Grief & Eugenics: An Ableist Horror Story, Part Three

Cover art for Grief & Eugenics: An Ablieist Horror Story CREDIT: COURTESY OF ADAM D. KEARNEY
People with disabilities carry an inherited grief with them through their lives.

This article is Part Three in a series of excerpts from Fanshawe grad Adam D. Kearney’s essay, Grief & Eugenics: An Ableist Horror Story.

Societies have long dealt with situations involving people with disability through a lens of negativity, as though it was a problem needing a final solution and ignoring the nuance and individual subtlety of disability. If you aren’t Jesus and magically curing folks isn’t an option then what do you do? Institutionalize, sterilize and exterminate in a practice known as Eugenics.

When individuals were not able to be cared for at home by family, institutions were set up to house people with disability en masse. Unfortunately, I am sure you can imagine the kinds of conditions folks were forced to live in. Things were not much better if someone lived at home with family; as they were essentially on house arrest and not allowed to socialize with the common public.

A person shown reading a book. Text states exam time can feel overwhelming. Let us help you succeed.

Punishment was thought to be appropriate for individuals with physical disability should they leave the house or escape the prison-like institutions in 1729 England. Eventually America got wise to this idea and in 1881 started passing what are now referred to as the Ugly Laws. These laws were specifically targeted at impoverished and/or disabled community members by either incarcerating or fining them for being in public. For example Chicago passed this into law:

“Any person who is diseased, maimed, mutilated, or in any way deformed, so as to be an unsightly or disgusting object, or an improper person to be allowed in or on the streets, highways, thoroughfares, or public places in the city, shall not therein or thereon expose himself or herself to public view, under the penalty of a fine of $1 for each offense (Chicago City Code 1881)” ($1 in 1881 is roughly $30 in 2023).

Often the people who were arrested were then shipped off to poor houses or work farms, to ensure they remained segregated.

America quickly became the shining example to the world of how to manage populations that were deemed inferior. So much so that a young rising power in Germany looked to the lessons Uncle Sam had to offer to start writing their own legislation. In 1933, Nazi Germany passed the Law for the Prevention of Hereditarily Defective Offspring based on laws already written by the Eugenics Record Office in the United States of America. From this law it is estimated that 360,000 people with diagnosis ranging from schizophrenia to chronic alcoholism and other forms of social deviance were sterilized between 1933 and 1939. At which point the government passed Aktion T4 which authorized the involuntary euthanasia, or mercy killings as Goebbles would phrase it in his propaganda films, for people with physical and mental disability. Although largely undocumented, people with disability would be the first victims of mass murder by the Nazis. By the end of the war they would go on to kill an estimated 275,000 to 300,000 people with disability.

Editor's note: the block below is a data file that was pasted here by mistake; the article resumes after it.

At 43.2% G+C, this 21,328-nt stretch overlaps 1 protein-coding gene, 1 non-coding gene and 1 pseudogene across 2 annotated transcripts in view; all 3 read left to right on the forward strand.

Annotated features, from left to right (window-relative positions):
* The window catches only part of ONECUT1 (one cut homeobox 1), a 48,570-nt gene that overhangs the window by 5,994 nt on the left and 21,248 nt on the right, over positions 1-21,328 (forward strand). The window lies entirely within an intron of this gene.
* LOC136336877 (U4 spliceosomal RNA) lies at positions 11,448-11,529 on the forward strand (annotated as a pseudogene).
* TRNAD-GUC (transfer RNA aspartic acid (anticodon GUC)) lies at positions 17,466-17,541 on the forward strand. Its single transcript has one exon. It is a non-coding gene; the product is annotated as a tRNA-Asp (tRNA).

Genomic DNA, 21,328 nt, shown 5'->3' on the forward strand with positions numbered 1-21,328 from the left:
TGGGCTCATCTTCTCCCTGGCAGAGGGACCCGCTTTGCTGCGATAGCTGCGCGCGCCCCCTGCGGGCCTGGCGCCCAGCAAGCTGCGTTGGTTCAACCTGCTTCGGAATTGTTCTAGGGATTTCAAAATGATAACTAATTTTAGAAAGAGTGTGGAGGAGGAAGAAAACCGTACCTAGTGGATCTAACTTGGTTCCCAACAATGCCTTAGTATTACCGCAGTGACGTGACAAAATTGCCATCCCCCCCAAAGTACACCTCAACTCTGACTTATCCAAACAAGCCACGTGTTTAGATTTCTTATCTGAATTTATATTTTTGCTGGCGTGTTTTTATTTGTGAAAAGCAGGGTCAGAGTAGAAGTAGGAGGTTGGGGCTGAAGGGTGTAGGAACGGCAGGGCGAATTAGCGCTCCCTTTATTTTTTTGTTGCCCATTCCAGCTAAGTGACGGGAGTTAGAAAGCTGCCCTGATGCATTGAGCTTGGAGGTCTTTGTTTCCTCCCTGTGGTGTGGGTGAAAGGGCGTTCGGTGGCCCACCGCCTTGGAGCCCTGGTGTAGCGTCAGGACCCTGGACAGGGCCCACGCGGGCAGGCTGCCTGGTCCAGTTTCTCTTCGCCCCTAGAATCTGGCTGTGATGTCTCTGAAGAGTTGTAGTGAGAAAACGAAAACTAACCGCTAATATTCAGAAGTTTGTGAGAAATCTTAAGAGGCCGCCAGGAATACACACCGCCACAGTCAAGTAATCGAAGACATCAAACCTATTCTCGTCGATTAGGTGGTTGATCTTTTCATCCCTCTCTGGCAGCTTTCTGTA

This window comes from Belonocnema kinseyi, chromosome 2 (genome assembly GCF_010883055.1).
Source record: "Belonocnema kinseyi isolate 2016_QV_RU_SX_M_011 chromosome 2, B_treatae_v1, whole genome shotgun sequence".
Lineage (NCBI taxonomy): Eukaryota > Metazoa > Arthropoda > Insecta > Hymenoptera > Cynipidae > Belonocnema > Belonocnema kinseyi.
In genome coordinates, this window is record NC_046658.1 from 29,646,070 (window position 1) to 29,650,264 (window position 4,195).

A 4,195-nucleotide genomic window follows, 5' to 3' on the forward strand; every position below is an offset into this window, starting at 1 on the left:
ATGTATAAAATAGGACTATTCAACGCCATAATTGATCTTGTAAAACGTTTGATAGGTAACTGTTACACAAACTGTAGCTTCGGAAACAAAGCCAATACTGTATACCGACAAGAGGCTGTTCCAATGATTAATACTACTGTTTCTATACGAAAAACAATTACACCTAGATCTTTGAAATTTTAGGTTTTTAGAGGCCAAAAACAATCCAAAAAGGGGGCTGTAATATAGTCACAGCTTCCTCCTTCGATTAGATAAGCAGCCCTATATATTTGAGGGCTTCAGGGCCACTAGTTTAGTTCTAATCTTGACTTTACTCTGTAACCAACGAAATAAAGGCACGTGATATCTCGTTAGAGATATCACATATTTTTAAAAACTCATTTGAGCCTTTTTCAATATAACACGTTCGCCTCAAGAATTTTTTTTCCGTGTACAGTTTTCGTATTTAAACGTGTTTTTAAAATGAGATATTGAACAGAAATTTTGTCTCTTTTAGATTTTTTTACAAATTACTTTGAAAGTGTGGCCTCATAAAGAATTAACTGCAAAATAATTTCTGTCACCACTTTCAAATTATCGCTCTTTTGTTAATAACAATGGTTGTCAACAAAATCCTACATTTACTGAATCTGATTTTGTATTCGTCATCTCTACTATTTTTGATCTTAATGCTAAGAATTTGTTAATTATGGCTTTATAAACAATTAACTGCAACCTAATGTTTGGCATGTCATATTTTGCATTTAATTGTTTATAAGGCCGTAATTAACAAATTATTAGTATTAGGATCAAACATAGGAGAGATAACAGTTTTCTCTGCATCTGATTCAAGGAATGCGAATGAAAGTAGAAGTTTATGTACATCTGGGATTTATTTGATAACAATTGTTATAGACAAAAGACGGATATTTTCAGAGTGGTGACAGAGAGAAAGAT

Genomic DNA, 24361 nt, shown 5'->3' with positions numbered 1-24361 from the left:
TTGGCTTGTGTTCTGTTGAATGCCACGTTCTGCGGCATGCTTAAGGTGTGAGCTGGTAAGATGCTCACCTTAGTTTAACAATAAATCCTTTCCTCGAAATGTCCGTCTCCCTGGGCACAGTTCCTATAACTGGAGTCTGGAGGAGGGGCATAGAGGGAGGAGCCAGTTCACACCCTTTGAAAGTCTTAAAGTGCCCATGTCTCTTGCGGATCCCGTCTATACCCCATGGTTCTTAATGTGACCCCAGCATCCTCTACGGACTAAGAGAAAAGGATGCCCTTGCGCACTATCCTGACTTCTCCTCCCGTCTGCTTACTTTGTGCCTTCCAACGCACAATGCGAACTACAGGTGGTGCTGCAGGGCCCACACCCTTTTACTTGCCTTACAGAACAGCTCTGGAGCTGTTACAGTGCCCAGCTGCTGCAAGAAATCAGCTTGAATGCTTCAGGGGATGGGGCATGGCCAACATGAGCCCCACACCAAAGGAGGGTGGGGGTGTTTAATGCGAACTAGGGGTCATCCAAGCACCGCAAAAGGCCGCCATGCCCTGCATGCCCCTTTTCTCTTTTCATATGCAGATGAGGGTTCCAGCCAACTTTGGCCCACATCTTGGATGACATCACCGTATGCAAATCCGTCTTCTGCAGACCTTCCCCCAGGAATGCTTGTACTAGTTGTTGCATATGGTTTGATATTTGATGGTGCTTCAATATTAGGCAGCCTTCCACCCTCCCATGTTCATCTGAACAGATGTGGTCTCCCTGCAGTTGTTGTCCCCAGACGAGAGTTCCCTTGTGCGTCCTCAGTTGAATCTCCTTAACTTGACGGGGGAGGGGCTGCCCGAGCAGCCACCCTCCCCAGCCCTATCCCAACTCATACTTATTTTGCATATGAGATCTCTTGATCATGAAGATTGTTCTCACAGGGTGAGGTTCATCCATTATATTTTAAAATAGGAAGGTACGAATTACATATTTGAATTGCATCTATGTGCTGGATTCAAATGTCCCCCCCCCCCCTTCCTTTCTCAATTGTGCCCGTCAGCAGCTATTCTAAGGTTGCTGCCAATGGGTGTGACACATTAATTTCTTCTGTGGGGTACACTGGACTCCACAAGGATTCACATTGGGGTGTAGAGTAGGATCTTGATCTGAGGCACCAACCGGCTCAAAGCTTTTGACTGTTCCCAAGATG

Though social revolutions have happened around the world (the Ugly Laws remained on the books until 1974 in America) to help give disabled folks rights, forced institutionalizations and sterilizations are still happening to this day. Just this past November, after 10 long years of fighting, a woman in Halifax was able to move out of a Long-Term Care facility and into her own community. If you are looking for a real horror story google what the “Ashley Treatment” is. It symbolizes the atrocities bodies with disability have had to endure to make non-disabled people more comfortable.

This is the inherited grief that people with disabilities carry with them as they move through their life, forever looking for an escape from systems that impose suffering upon them. Some folks find the courage to advocate for systemic change. Others try to find serenity in accepting the fates forced upon them. Myself, I took another path, which led me to discover a grief few people have experienced. My only hope is that by sharing my experience it may help other people, whether that be to connect, share, be seen, and/or heal.

To be continued…

This memoir essay was published as a zine in Jan. 2023. If you enjoy it and feel you would like to support the author, you can find a pay what you can PDF or purchase a physical copy at

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